Sermon, 1 May 2022, the Feast of St Mark the Evangelist -Tessa Lang

Welcome to our patronal festival of St Mark the Evangelist, with First of
May greetings to all. Perhaps you also enjoyed Radio 4’s broadcast of
the Magdalen Choir singing an Old English air from the vantage point of
the college’s historic tower. Across the land and often from a town’s
highest point (such as St. Catherine’s Hill in Winchester), similar
celebrations of hope and renewal will be taking place today and
tomorrow.

Let us hold onto this image of joy and gratitude on the day we honour
St Mark, particularly as we consider two passages that contain some
mighty discouraging words.

Firstly, from Acts 15: v 39
And the contention was so sharp between them, that they departed
asunder one from the other: and so Barnabas took Mark, and sailed
unto Cyprus…
And
From the pen of St Mark 13: v 5
And Jesus answering them began to say, Take heed lest any man
deceive you…
v 9
…take heed to yourselves…
v 13
…ye shall be hated of all men for my name’s sake: but he that shall
endure unto the end, the same shall be saved.

“We’ve got trouble, my friends” Professor Harold Hill sings to the good
people of River City in The Music Man (other theatrical productions are
available). Though tuneful, it is a common-or-garden deception, a slight
example of Jesus’ warning in his Olivet Discourse as set out by Mark in
chapter 13. That’s because everyday deceptions and false claims
damage our shared society, particularly when weaponised by the truly
evil.

The Discourse remains as disturbing and relevant as it was on the 11th
of Nisan AD 33, when anxious apostles gazed across the Kidron Valley
at the incomparable golden Temple of Jerusalem…whilst their beloved
master pondered the soon-to-be-accomplished events of crucifixion,
resurrection, and deployment of a fledgling church.

For we do have trouble, don’t we? All kinds of claims and remedies
and preposterous assertions are touted for power and profit; terrible
conflicts and escalation of war clog our news; climate change disasters
multiply. How are we to navigate a fallen world in faith and arrive at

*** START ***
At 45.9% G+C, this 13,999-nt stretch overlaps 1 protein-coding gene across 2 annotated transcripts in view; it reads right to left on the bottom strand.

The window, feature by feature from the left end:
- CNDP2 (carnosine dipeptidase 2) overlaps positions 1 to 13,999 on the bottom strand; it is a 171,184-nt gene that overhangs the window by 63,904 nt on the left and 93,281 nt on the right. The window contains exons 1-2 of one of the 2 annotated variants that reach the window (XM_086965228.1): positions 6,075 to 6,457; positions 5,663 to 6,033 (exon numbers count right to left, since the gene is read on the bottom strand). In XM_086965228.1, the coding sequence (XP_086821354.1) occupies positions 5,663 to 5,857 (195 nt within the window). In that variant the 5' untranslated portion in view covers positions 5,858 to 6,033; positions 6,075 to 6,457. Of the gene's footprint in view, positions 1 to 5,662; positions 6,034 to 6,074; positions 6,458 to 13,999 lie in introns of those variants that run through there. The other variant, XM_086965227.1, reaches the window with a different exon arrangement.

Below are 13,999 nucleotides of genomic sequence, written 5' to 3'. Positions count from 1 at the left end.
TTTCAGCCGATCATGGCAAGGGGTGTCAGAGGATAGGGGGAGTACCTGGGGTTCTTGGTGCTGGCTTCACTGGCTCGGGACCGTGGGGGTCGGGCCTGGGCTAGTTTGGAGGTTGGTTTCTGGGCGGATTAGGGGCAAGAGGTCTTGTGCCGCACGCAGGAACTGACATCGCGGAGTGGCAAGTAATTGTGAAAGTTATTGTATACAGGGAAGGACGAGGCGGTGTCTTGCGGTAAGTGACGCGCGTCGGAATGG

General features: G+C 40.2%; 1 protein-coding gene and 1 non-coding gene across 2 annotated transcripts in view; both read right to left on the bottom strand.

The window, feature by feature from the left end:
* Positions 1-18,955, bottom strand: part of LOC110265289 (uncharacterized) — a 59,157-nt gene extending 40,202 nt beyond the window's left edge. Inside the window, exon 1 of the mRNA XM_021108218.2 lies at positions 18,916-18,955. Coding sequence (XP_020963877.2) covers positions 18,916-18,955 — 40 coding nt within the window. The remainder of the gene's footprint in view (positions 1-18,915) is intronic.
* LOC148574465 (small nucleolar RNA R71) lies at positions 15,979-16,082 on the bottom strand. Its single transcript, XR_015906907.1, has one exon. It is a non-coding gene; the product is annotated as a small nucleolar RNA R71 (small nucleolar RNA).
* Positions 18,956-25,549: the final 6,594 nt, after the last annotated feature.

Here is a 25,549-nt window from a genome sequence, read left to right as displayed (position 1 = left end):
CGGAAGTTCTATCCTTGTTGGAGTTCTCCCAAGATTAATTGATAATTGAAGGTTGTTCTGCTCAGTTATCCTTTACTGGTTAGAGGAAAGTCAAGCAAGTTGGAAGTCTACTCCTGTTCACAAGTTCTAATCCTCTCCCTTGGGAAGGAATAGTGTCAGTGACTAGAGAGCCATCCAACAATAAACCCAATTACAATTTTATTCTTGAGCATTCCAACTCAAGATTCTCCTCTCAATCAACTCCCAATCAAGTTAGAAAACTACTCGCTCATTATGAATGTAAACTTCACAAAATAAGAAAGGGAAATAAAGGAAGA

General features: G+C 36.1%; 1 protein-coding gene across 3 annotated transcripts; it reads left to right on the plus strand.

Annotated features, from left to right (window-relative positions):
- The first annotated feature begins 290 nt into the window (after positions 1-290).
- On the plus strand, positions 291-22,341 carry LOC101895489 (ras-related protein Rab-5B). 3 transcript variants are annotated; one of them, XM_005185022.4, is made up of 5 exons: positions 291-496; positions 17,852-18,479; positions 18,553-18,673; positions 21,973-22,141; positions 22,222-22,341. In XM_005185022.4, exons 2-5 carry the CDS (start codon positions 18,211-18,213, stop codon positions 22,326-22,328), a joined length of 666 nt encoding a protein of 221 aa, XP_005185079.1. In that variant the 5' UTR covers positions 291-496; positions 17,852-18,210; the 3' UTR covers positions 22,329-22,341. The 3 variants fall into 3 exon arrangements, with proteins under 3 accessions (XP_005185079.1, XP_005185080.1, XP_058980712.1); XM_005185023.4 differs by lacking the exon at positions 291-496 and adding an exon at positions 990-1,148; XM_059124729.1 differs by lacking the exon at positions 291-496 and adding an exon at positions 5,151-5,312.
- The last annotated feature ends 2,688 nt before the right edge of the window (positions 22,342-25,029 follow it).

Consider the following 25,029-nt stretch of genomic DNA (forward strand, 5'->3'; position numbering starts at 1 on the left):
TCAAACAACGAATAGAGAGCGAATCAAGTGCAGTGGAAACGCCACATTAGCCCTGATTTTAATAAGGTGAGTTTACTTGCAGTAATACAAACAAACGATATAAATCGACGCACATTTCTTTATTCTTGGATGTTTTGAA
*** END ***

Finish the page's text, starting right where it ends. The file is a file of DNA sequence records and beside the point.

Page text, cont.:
salvation?

Enter John Mark, who appears in the Bible as the son of Mary Mark in
Acts 12. Peter turns up at her front door following an angel-enabled
escape from Herod’s prison; inside, many believers were gathered to
pray. From this report, we glean that Mark’s mother made her
apparently large and staffed home available as a church and refuge; this
puts Mark squarely within apostolic and earliest Christian circles, most
likely involving contact with Jesus. Tradition has it that her home was
the location for the Last Supper. Her teenage son, Mark, could well
have been the man with the water jug who escorts two trusted apostles
to the Upper Room; after all, they would be able to recognise each
other. Later that momentous night, it is widely agreed that he was the
unnamed young man who fled naked from the scene of Jesus’ arrest.

Mary Mark also appears on our high altar reredos with her son as a
young boy who carries one of his attributes – a volume representing his
future Gospel, dedicated often with the Pax Tibi angelic greeting the
Evangelist received on a stop in Venice.

It is the shortest and the first of the written gospels, and its narrative
form sets a pattern for the gospels that follow. Mark begins with
assertion of authority of the gospel of Jesus Christ the Son of God as
written by the prophets, now proclaimed by his messenger, John,
crying in the wilderness and preaching the baptism of repentance.
Jesus appears as an adult reporting for his baptism, to receive the Spirit
of God from above before fasting and temptation in the desert – a lot of
territory is covered in the first 13 verses!

Next Mark moves on to the active public ministry of Jesus. Extensive
use of time words (now, then, when) and rapid succession of actions
move through his ministry in earth-time to explanation of what lies on
the other side of ascension… when the end-days progress like birth
pains delivering the Second Coming in God’s own undisclosed and
sovereign time. In between Jesus’ acknowledgment as the Son of God
at his baptism and his ascension, Mark emphasises the Passion,
devoting 6 of his 16 chapters to chronicling the event, which he
foreshadows from chapter 8. The first gospel-writer incudes nothing
more or nothing less than required for full commitment to radical
spiritual transformation.

Fundamental to this earliest gospel is the relationship between Mark
and Peter, which sits at its heart. In chapter 1, Peter is mentioned twice,
and in the final chapter 16, within the first 8 verses that are undisputedly
Marcan, the women are exhorted to “go tell the disciples and Peter”;
this placement of mentions is called an “inclusio”, a classical device to
indicate the source of the contents as the person named at the
beginning and the end. In between, Peter is mentioned more times
than any other disciple, not least because Mark joined in the work of
spreading the gospel throughout Asia Minor and on to Rome. In his
first epistle during these years of setting up and mentoring churches,
Peter writes of Mark as his son. Tradition has it that during earlier times
in Jerusalem, Peter acted as a spiritual godfather to the young man,
encouraging him to continue and complete his studies of useful
languages and of law. In this way, Mark became Peter’s Boswell, a